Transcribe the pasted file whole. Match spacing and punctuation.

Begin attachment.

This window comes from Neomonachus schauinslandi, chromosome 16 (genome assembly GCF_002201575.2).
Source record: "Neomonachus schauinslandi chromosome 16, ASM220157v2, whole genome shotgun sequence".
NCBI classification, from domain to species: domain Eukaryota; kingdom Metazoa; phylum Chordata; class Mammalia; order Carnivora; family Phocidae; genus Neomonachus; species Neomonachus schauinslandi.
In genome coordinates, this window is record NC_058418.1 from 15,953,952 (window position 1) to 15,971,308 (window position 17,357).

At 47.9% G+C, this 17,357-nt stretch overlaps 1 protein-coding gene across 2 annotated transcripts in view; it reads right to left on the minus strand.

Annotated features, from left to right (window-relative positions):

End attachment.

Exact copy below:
This window comes from Neomonachus schauinslandi, chromosome 16 (genome assembly GCF_002201575.2).
Source record: "Neomonachus schauinslandi chromosome 16, ASM220157v2, whole genome shotgun sequence".
NCBI classification, from domain to species: domain Eukaryota; kingdom Metazoa; phylum Chordata; class Mammalia; order Carnivora; family Phocidae; genus Neomonachus; species Neomonachus schauinslandi.
In genome coordinates, this window is record NC_058418.1 from 15,953,952 (window position 1) to 15,971,308 (window position 17,357).

At 47.9% G+C, this 17,357-nt stretch overlaps 1 protein-coding gene across 2 annotated transcripts in view; it reads right to left on the minus strand.

Annotated features, from left to right (window-relative positions):